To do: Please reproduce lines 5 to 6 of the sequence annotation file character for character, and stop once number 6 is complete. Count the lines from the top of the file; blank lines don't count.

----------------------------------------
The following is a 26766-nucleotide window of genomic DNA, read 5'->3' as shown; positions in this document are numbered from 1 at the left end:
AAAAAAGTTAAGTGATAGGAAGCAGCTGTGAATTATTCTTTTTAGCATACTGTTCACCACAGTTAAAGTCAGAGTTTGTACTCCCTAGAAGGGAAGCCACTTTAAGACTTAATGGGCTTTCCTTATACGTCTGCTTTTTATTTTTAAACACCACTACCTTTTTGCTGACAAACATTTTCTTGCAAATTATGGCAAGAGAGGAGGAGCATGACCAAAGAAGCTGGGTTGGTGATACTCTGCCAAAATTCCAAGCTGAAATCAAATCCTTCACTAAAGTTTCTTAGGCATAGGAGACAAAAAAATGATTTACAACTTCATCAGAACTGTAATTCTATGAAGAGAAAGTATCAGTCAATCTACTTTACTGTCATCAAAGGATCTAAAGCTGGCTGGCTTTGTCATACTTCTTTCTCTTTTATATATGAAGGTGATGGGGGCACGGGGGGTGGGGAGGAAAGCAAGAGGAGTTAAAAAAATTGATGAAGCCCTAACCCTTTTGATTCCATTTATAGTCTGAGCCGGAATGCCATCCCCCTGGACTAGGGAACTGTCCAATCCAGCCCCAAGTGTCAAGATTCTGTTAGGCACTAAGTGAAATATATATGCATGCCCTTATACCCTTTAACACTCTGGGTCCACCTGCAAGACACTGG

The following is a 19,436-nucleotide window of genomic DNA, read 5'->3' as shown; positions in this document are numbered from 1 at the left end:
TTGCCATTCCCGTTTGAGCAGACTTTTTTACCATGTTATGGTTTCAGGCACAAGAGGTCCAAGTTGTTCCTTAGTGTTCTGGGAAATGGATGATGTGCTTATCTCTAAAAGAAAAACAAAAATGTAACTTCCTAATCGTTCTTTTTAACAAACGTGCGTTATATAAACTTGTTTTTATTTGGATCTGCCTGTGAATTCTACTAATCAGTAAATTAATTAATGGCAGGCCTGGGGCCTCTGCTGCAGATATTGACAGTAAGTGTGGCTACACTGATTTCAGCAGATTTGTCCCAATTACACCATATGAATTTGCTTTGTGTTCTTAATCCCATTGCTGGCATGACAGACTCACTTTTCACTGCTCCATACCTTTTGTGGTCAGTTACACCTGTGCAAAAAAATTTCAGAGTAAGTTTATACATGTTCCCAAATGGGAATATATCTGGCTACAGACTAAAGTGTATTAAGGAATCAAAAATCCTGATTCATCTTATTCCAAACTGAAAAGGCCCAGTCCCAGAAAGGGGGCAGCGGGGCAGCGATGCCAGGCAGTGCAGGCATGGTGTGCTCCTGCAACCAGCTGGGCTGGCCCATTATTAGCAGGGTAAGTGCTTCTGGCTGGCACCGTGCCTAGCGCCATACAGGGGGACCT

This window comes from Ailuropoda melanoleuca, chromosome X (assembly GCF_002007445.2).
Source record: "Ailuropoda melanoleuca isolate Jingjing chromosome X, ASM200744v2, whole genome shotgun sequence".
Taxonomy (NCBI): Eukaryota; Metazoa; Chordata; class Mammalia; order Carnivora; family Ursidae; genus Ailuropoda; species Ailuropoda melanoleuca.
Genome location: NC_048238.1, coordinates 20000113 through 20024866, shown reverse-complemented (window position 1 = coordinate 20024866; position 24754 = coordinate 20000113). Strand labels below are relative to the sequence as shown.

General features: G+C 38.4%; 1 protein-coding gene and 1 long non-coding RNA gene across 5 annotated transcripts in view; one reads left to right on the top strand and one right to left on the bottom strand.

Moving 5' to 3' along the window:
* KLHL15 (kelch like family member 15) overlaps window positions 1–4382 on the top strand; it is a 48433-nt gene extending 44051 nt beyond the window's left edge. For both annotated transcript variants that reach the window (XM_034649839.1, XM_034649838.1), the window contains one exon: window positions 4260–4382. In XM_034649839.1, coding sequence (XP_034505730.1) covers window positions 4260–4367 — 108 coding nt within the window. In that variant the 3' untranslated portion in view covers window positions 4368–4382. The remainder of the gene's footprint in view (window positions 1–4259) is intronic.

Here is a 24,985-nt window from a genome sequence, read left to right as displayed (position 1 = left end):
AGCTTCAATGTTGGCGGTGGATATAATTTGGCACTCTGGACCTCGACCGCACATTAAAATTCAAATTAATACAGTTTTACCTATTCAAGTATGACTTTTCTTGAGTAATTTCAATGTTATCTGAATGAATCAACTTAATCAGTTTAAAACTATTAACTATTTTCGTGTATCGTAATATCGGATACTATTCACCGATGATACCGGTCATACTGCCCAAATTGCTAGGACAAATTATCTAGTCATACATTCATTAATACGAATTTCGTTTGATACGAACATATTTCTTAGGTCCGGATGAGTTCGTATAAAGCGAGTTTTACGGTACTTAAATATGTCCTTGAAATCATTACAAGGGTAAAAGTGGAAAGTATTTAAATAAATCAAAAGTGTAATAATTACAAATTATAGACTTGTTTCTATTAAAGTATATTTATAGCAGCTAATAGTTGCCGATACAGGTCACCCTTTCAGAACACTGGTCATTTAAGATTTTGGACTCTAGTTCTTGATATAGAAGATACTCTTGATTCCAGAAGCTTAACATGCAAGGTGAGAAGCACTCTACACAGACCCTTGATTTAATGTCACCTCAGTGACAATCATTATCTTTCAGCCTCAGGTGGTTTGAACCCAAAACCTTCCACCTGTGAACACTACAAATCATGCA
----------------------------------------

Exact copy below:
This window comes from Ailuropoda melanoleuca, chromosome X (assembly GCF_002007445.2).
Source record: "Ailuropoda melanoleuca isolate Jingjing chromosome X, ASM200744v2, whole genome shotgun sequence".